Special Representative of the Prime Minister on Religious Harmony and Middle East Hafiz Tahir Ashrafi has said that there is no concept of forced marriage and forced conversion in Islam, and it is the responsibility of the state to protect the rights of religious minorities.
He was speaking at Inter-Faith Conference for Young Women organised by the Inter-Faith Harmony Council and Diocese of Peshawar, Church of Pakistan, here on Thursday.
Hafiz Ashrafi said that the religious minorities should not live in fear in Pakistan as they were protected by the state.
He said that inter-faith harmony councils were being established up to the union council level across the country.
Forced conversion cases in Pakistan
The Associated Press, an American non-profit news agency headquartered in New York City, has claimed in its latest report that “each year 1,000 Pakistani girls forcibly converted to Islam”. The report does not specify as to how the data was collected and analyzed to draw such a controversial and seemingly misleading conclusion.
The report missed cultural/economic context: it (forced conversion cases) generally happens in rural areas of Sindh, Pakistan’s province being ruled by Pakistan People’s Party (PPP), a party known for its progressive and leftist ideology.1/ 4https://t.co/rYAi7Yfo5E
— Farah Adeed (@Farah_adeed) December 28, 2020
The report has apparently relied on another report published in 2018 by the University of Birmingham which suggested that “an estimated 1,000 women and girls from religious minorities are abducted, forcibly converted and then married off to their abductors every year in Pakistan”.
Notably, the University of Birmingham’s report further relied on the reports prepared and published by The Aurat Foundation and the Movement for Solidary and Peace (MSP).
None of the reports provide any clear and objective criterion on the basis of which the conclusion that each year 1,000 Pakistani girls forcibly converted to Islam has been drawn.
Love Marriages or forced conversions?
In March 2019, media reports and some non-governmental organizations (NGOs) claimed that two Hindu girls, named Reena and Raveena, were abducted and forcibly converted to Islam. Their elder brother claimed that the girls were underage and were unable to make such decisions.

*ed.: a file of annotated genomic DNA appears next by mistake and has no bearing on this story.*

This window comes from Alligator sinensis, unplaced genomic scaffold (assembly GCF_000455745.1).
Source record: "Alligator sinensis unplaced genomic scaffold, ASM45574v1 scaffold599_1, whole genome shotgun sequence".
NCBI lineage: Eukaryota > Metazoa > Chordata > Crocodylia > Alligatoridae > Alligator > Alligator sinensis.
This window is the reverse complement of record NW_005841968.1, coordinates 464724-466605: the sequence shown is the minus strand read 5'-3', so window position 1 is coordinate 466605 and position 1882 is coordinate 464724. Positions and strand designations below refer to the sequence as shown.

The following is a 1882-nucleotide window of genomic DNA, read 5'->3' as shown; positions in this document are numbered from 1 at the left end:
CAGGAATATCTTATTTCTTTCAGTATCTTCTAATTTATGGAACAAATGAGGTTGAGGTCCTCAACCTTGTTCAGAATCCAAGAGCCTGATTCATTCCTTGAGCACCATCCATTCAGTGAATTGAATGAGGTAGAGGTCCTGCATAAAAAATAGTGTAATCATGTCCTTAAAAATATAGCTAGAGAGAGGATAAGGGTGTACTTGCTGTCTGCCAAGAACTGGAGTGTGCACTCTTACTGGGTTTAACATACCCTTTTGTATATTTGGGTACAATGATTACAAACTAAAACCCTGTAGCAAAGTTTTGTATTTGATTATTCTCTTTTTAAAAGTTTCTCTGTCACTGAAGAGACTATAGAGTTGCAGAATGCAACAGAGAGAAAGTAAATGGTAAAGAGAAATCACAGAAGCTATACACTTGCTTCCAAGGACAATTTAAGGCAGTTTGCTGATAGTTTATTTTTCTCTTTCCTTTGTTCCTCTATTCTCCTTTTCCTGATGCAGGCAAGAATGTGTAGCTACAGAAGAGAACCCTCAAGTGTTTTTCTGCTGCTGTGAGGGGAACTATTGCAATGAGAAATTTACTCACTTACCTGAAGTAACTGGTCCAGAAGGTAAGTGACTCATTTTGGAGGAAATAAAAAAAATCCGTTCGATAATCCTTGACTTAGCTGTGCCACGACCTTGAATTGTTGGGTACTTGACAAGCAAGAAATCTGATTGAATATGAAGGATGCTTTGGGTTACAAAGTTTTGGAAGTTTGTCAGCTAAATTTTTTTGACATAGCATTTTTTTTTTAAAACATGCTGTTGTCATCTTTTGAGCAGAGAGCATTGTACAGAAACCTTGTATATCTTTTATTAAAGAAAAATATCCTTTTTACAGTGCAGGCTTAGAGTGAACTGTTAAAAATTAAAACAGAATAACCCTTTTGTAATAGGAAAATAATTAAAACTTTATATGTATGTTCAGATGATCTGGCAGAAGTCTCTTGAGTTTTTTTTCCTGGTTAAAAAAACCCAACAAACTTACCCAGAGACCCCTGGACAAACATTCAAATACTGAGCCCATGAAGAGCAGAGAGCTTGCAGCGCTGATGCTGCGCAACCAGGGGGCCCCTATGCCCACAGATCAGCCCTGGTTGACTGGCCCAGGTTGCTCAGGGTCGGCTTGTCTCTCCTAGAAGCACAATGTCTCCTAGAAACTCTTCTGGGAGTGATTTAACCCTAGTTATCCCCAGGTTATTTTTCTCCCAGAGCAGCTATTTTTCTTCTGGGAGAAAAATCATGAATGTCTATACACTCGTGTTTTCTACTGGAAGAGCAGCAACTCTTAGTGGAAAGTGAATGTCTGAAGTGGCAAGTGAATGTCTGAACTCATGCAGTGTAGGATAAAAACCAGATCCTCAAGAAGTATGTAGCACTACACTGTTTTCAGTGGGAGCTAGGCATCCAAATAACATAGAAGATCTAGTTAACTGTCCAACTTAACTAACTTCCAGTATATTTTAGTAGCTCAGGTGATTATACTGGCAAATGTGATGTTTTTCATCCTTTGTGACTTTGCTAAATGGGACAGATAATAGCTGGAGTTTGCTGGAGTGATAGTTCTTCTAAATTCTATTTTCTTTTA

In response, the girls had approached the Islamabad High Court (IHC) along with their husbands and had sought protection because they felt threatened for their safety. In their plea, the girls confessed to willingly embracing Islam and marrying Muslim men. After a detailed inquiry into the matter, the court said the two were adult enough to make their own decisions and that they were not forced to convert.
It may be noted that Pakistan has signed and ratified the International Covenant on Civil and Political Rights and ratified the Convention on the Elimination of Discrimination Against Women (CEDAW), of which Article 16 confirms the right of every woman to enter into a marriage ‘only with their free and full consent’.
The teenagers had left their home on March 20, 2019, to be married in Punjab, where the law does not bar marriages of those younger than 18, unlike Sindh.
After the conversion, Raveena changed her name to Aasiya, whereas Reena was named Nadia. Aasiya was married to a young man named Safdar Ali, while Nadia tied the knot with Barkat Ali. Both the men were already married and the girls were taken as their second wives.
Interestingly, after a year of conflicts, two sisters have finally reconciled with their families and the matter has now settled.
Kidnapping and forced marriages in rural Sindh
Experts and academics are of the view that the cases of conversion—reported from rural Sindh— are not generally because of the rise of religious intolerance in Pakistan. As noted in the AP’s report that “[s]ometimes they [girls from Hindu community] are taken by powerful landlords as payment for outstanding debts by their farmhand parents, and police often look the other way”. Such conversions, if thoroughly investigated, are the result of the socio-economic dynamics of the rural Sindh.
Furthermore, in Pakistan, it is almost a norm that if girls leave their homes to marry the person of their choice, the family gets an FIR registered against the boy for kidnapping the girl. The recent figures show that 300 ‘kidnapping’ cases had been reported to the police in Islamabad, Pakistan’s federal capital, which involved young girls. But in most cases – 250 to be precise – the girls eloped with their lovers to contract love marriage against the family wishes.
According to the police record, these 300 ‘kidnapping’ cases had been registered at 22 police stations of ICT, the police data show. In 2017, as many as 110 such cases had been registered – less than half of these cases turned out to be love marriages.